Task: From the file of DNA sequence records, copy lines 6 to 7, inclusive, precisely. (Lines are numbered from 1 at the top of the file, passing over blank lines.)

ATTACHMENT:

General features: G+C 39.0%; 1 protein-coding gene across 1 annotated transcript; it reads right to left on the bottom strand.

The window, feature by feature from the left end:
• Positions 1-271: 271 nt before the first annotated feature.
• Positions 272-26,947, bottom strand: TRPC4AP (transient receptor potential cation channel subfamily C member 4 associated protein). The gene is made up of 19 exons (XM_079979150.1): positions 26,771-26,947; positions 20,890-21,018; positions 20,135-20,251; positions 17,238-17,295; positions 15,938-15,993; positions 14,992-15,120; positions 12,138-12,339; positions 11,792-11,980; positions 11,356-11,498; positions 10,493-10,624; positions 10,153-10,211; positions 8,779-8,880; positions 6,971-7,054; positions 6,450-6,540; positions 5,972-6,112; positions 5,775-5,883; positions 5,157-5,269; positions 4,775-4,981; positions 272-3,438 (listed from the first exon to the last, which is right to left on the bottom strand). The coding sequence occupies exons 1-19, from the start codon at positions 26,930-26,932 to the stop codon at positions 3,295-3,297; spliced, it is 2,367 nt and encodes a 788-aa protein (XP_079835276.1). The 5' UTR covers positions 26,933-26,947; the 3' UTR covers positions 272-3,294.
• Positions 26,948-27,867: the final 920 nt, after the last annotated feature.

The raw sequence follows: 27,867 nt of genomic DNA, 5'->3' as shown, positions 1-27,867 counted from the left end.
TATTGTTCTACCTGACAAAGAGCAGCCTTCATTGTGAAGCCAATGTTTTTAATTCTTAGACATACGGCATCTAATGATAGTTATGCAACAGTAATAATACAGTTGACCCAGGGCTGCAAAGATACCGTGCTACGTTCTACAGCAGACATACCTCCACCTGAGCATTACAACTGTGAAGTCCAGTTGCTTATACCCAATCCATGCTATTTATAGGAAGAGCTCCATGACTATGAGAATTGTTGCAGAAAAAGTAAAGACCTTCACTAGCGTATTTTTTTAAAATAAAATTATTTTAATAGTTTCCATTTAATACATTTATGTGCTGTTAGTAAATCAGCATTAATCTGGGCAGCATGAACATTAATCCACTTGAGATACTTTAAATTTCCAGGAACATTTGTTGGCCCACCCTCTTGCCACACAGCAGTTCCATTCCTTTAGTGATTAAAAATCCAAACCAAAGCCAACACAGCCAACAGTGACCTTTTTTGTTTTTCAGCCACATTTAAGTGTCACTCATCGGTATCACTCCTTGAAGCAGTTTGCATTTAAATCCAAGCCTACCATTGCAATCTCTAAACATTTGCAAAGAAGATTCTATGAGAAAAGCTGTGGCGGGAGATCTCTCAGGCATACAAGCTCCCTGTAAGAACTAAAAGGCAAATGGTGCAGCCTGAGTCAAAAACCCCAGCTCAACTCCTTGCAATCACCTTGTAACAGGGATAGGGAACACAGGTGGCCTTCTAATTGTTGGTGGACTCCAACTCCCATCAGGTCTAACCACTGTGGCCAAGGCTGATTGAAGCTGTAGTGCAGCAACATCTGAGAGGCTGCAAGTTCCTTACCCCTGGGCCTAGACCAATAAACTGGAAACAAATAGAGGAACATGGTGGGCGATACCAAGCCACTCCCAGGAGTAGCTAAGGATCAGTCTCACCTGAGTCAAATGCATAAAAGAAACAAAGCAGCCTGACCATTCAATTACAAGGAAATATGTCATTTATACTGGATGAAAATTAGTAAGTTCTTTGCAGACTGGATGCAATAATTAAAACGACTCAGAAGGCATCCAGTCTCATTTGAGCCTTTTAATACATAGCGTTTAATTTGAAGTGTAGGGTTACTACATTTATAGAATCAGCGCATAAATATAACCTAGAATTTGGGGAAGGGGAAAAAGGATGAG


The raw sequence follows: 27,867 nt of genomic DNA, 5'->3' as shown, positions 1-27,867 counted from the left end.
TATTGTTCTACCTGACAAAGAGCAGCCTTCATTGTGAAGCCAATGTTTTTAATTCTTAGACATACGGCATCTAATGATAGTTATGCAACAGTAATAATACAGTTGACCCAGGGCTGCAAAGATACCGTGCTACGTTCTACAGCAGACATACCTCCACCTGAGCATTACAACTGTGAAGTCCAGTTGCTTATACCCAATCCATGCTATTTATAGGAAGAGCTCCATGACTATGAGAATTGTTGCAGAAAAAGTAAAGACCTTCACTAGCGTATTTTTTTAAAATAAAATTATTTTAATAGTTTCCATTTAATACATTTATGTGCTGTTAGTAAATCAGCATTAATCTGGGCAGCATGAACATTAATCCACTTGAGATACTTTAAATTTCCAGGAACATTTGTTGGCCCACCCTCTTGCCACACAGCAGTTCCATTCCTTTAGTGATTAAAAATCCAAACCAAAGCCAACACAGCCAACAGTGACCTTTTTTGTTTTTCAGCCACATTTAAGTGTCACTCATCGGTATCACTCCTTGAAGCAGTTTGCATTTAAATCCAAGCCTACCATTGCAATCTCTAAACATTTGCAAAGAAGATTCTATGAGAAAAGCTGTGGCGGGAGATCTCTCAGGCATACAAGCTCCCTGTAAGAACTAAAAGGCAAATGGTGCAGCCTGAGTCAAAAACCCCAGCTCAACTCCTTGCAATCACCTTGTAACAGGGATAGGGAACACAGGTGGCCTTCTAATTGTTGGTGGACTCCAACTCCCATCAGGTCTAACCACTGTGGCCAAGGCTGATTGAAGCTGTAGTGCAGCAACATCTGAGAGGCTGCAAGTTCCTTACCCCTGGGCCTAGACCAATAAACTGGAAACAAATAGAGGAACATGGTGGGCGATACCAAGCCACTCCCAGGAGTAGCTAAGGATCAGTCTCACCTGAGTCAAATGCATAAAAGAAACAAAGCAGCCTGACCATTCAATTACAAGGAAATATGTCATTTATACTGGATGAAAATTAGTAAGTTCTTTGCAGACTGGATGCAATAATTAAAACGACTCAGAAGGCATCCAGTCTCATTTGAGCCTTTTAATACATAGCGTTTAATTTGAAGTGTAGGGTTACTACATTTATAGAATCAGCGCATAAATATAACCTAGAATTTGGGGAAGGGGAAAAAGGATGAG